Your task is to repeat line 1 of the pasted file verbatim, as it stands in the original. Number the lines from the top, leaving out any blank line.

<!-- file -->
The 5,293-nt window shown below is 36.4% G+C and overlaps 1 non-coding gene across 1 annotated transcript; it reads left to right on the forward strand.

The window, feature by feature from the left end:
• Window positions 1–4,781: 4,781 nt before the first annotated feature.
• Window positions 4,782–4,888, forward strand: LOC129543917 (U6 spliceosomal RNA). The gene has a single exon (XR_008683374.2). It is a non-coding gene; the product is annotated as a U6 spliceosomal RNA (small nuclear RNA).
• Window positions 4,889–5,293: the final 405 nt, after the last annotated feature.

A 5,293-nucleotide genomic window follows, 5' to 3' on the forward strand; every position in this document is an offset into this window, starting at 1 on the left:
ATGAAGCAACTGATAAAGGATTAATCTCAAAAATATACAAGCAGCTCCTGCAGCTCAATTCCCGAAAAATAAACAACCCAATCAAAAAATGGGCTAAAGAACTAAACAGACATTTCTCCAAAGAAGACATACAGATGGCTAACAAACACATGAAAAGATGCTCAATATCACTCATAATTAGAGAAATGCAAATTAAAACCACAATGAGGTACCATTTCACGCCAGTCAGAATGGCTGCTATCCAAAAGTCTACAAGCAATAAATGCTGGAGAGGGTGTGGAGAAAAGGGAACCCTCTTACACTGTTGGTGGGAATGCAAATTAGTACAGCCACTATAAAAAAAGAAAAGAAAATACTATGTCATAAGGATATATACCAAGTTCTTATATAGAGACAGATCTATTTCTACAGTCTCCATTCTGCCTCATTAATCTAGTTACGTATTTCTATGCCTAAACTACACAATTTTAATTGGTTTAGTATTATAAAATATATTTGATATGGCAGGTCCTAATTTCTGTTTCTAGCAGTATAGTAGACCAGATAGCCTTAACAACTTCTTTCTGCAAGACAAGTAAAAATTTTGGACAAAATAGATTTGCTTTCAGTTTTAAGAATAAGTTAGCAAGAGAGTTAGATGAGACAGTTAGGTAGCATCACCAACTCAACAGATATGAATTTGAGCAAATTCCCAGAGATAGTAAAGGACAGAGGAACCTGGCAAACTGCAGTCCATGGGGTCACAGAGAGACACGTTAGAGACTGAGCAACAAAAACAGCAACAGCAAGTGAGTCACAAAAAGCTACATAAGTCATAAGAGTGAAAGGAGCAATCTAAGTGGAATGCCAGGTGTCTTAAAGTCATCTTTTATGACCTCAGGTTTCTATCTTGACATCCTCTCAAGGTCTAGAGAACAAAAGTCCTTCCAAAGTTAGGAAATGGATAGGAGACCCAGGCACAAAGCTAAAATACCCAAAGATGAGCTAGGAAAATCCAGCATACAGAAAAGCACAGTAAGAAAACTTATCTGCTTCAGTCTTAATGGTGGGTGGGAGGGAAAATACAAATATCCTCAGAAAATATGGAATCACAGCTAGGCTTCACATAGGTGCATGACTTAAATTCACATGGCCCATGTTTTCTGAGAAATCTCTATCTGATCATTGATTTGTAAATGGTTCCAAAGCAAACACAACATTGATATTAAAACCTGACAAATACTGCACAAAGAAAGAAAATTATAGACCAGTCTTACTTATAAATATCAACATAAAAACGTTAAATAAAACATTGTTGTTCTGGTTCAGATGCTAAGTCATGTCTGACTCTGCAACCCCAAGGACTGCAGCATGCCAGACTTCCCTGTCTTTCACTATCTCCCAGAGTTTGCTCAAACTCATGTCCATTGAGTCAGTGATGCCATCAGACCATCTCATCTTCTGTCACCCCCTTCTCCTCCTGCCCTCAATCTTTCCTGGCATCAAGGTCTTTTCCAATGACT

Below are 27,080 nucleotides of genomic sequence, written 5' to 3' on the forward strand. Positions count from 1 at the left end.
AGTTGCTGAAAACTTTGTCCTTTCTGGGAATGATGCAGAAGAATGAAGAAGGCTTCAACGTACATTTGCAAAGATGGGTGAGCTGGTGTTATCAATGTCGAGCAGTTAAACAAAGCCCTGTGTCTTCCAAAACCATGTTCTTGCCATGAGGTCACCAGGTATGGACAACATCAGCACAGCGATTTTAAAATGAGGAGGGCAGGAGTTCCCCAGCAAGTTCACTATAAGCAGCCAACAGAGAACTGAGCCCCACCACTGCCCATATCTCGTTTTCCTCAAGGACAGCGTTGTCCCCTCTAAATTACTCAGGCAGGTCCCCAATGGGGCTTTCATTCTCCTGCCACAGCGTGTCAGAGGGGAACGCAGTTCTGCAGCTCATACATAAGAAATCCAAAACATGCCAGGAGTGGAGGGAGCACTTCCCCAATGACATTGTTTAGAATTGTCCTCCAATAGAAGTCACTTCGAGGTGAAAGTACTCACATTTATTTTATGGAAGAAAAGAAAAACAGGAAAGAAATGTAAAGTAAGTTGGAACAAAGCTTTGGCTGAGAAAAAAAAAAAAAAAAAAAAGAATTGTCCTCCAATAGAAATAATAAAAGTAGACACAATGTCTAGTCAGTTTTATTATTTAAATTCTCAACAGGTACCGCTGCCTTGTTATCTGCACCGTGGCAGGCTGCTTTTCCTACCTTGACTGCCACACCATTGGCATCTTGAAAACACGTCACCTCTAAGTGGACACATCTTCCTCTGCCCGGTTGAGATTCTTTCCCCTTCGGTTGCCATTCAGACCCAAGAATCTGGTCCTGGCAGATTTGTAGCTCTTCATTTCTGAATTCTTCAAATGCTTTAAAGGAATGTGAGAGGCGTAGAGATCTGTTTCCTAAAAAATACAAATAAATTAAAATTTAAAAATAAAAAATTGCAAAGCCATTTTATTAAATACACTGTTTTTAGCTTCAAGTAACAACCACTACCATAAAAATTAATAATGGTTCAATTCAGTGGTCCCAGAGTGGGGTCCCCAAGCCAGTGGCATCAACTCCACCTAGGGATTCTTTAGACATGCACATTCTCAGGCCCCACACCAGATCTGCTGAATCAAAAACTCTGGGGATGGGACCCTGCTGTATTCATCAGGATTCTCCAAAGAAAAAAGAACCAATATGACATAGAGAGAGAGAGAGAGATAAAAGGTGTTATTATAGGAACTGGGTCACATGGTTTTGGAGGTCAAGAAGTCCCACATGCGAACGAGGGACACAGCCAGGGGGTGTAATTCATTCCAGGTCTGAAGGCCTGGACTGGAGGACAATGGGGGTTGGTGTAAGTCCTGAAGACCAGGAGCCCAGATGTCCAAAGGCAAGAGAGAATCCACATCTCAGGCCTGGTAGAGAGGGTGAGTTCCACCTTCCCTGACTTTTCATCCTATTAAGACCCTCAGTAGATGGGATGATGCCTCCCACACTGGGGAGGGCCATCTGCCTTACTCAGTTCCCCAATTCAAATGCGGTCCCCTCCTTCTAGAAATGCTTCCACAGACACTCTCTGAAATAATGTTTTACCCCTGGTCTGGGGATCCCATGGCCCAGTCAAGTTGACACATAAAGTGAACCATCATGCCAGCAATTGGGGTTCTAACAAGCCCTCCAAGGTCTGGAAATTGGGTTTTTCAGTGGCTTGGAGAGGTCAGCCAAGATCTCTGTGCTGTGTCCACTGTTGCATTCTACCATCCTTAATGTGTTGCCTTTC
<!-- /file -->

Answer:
The 5,293-nt window shown below is 36.4% G+C and overlaps 1 non-coding gene across 1 annotated transcript; it reads left to right on the forward strand.